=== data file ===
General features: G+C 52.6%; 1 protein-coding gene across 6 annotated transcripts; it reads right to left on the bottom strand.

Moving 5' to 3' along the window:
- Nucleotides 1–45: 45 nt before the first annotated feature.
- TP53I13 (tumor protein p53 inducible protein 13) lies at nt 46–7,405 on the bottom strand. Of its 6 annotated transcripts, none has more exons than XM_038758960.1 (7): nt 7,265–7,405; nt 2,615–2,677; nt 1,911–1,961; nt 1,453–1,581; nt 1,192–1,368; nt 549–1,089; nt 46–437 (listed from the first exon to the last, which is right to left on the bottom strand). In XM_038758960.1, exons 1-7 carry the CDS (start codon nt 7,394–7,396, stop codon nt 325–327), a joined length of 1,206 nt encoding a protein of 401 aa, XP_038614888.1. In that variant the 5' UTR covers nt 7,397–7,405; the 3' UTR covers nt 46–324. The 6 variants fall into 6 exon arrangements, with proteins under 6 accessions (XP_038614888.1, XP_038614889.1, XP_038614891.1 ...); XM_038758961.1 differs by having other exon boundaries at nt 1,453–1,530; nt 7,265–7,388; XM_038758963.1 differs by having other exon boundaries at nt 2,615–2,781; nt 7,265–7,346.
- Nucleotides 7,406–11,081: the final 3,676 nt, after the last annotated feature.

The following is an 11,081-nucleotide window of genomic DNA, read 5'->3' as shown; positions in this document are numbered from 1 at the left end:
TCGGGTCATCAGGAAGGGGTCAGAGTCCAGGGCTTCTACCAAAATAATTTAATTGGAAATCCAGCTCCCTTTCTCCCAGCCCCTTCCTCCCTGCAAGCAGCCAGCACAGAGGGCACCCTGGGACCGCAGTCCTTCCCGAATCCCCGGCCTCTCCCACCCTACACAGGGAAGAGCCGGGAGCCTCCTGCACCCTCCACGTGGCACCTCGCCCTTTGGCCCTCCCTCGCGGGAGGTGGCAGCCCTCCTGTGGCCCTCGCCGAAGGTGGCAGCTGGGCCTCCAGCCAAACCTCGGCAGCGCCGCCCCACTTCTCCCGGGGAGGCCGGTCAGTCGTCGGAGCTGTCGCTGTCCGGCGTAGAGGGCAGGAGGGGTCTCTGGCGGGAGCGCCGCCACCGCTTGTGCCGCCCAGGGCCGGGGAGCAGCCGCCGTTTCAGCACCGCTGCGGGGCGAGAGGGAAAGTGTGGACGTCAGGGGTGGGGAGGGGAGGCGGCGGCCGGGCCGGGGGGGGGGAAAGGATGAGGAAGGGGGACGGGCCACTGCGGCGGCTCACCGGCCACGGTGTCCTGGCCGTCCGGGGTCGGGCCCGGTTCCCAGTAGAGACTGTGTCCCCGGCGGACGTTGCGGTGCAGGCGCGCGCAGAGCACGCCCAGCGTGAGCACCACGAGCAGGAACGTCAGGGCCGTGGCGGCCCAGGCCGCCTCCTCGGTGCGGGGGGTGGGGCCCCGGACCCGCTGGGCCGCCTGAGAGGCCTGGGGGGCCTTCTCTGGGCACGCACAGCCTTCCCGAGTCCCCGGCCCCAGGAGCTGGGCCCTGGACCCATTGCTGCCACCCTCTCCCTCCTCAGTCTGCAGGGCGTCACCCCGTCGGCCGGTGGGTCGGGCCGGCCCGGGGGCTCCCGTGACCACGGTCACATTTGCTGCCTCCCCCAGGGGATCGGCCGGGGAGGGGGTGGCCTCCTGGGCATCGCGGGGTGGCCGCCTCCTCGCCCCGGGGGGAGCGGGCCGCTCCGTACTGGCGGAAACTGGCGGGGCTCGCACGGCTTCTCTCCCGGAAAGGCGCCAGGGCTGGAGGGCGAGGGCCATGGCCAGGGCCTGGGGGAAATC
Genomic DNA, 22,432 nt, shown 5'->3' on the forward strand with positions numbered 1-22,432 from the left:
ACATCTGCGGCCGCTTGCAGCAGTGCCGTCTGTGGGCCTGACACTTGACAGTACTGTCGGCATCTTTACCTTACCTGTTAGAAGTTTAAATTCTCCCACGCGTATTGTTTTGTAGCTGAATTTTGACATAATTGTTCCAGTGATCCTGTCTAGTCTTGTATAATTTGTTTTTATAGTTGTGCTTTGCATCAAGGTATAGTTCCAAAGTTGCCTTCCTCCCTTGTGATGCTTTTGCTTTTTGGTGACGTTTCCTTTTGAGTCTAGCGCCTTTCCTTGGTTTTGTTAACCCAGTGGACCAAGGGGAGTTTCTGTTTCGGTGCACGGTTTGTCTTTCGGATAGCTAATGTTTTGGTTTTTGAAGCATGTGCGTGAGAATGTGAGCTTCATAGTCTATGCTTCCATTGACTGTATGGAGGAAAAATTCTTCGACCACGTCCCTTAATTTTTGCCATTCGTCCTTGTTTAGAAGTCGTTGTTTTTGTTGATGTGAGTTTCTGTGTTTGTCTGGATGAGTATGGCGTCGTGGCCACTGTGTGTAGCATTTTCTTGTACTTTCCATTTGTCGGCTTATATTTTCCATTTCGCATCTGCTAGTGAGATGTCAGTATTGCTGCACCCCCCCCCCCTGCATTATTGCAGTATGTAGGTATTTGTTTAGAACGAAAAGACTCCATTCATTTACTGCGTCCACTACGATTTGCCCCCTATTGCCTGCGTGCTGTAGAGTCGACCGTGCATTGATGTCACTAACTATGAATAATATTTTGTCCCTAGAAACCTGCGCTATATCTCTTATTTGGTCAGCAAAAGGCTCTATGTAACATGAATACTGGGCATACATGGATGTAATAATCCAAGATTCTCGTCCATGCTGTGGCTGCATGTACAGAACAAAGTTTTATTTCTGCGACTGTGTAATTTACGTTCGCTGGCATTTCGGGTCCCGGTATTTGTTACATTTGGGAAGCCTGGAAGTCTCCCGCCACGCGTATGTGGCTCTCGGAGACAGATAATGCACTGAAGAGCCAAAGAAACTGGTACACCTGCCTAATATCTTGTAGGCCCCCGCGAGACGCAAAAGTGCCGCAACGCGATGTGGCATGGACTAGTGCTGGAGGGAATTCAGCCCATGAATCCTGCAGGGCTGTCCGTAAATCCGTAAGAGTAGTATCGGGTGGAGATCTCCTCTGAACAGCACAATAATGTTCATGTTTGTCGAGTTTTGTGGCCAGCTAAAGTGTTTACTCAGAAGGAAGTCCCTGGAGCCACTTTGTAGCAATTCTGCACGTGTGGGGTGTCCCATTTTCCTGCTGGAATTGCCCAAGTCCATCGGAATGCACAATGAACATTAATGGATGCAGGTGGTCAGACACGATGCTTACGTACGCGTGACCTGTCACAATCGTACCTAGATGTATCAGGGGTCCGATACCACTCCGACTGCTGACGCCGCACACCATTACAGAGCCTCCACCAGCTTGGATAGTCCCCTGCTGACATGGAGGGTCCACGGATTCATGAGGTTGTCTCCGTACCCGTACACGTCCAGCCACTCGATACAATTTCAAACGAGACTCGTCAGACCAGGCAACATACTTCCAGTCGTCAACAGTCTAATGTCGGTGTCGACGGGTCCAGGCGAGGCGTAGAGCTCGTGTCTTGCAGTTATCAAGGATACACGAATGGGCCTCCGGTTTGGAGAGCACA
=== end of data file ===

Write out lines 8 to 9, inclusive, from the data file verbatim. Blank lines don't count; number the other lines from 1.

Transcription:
Genomic DNA, 22,432 nt, shown 5'->3' on the forward strand with positions numbered 1-22,432 from the left:
ACATCTGCGGCCGCTTGCAGCAGTGCCGTCTGTGGGCCTGACACTTGACAGTACTGTCGGCATCTTTACCTTACCTGTTAGAAGTTTAAATTCTCCCACGCGTATTGTTTTGTAGCTGAATTTTGACATAATTGTTCCAGTGATCCTGTCTAGTCTTGTATAATTTGTTTTTATAGTTGTGCTTTGCATCAAGGTATAGTTCCAAAGTTGCCTTCCTCCCTTGTGATGCTTTTGCTTTTTGGTGACGTTTCCTTTTGAGTCTAGCGCCTTTCCTTGGTTTTGTTAACCCAGTGGACCAAGGGGAGTTTCTGTTTCGGTGCACGGTTTGTCTTTCGGATAGCTAATGTTTTGGTTTTTGAAGCATGTGCGTGAGAATGTGAGCTTCATAGTCTATGCTTCCATTGACTGTATGGAGGAAAAATTCTTCGACCACGTCCCTTAATTTTTGCCATTCGTCCTTGTTTAGAAGTCGTTGTTTTTGTTGATGTGAGTTTCTGTGTTTGTCTGGATGAGTATGGCGTCGTGGCCACTGTGTGTAGCATTTTCTTGTACTTTCCATTTGTCGGCTTATATTTTCCATTTCGCATCTGCTAGTGAGATGTCAGTATTGCTGCACCCCCCCCCCCTGCATTATTGCAGTATGTAGGTATTTGTTTAGAACGAAAAGACTCCATTCATTTACTGCGTCCACTACGATTTGCCCCCTATTGCCTGCGTGCTGTAGAGTCGACCGTGCATTGATGTCACTAACTATGAATAATATTTTGTCCCTAGAAACCTGCGCTATATCTCTTATTTGGTCAGCAAAAGGCTCTATGTAACATGAATACTGGGCATACATGGATGTAATAATCCAAGATTCTCGTCCATGCTGTGGCTGCATGTACAGAACAAAGTTTTATTTCTGCGACTGTGTAATTTACGTTCGCTGGCATTTCGGGTCCCGGTATTTGTTACATTTGGGAAGCCTGGAAGTCTCCCGCCACGCGTATGTGGCTCTCGGAGACAGATAATGCACTGAAGAGCCAAAGAAACTGGTACACCTGCCTAATATCTTGTAGGCCCCCGCGAGACGCAAAAGTGCCGCAACGCGATGTGGCATGGACTAGTGCTGGAGGGAATTCAGCCCATGAATCCTGCAGGGCTGTCCGTAAATCCGTAAGAGTAGTATCGGGTGGAGATCTCCTCTGAACAGCACAATAATGTTCATGTTTGTCGAGTTTTGTGGCCAGCTAAAGTGTTTACTCAGAAGGAAGTCCCTGGAGCCACTTTGTAGCAATTCTGCACGTGTGGGGTGTCCCATTTTCCTGCTGGAATTGCCCAAGTCCATCGGAATGCACAATGAACATTAATGGATGCAGGTGGTCAGACACGATGCTTACGTACGCGTGACCTGTCACAATCGTACCTAGATGTATCAGGGGTCCGATACCACTCCGACTGCTGACGCCGCACACCATTACAGAGCCTCCACCAGCTTGGATAGTCCCCTGCTGACATGGAGGGTCCACGGATTCATGAGGTTGTCTCCGTACCCGTACACGTCCAGCCACTCGATACAATTTCAAACGAGACTCGTCAGACCAGGCAACATACTTCCAGTCGTCAACAGTCTAATGTCGGTGTCGACGGGTCCAGGCGAGGCGTAGAGCTCGTGTCTTGCAGTTATCAAGGATACACGAATGGGCCTCCGGTTTGGAGAGCACA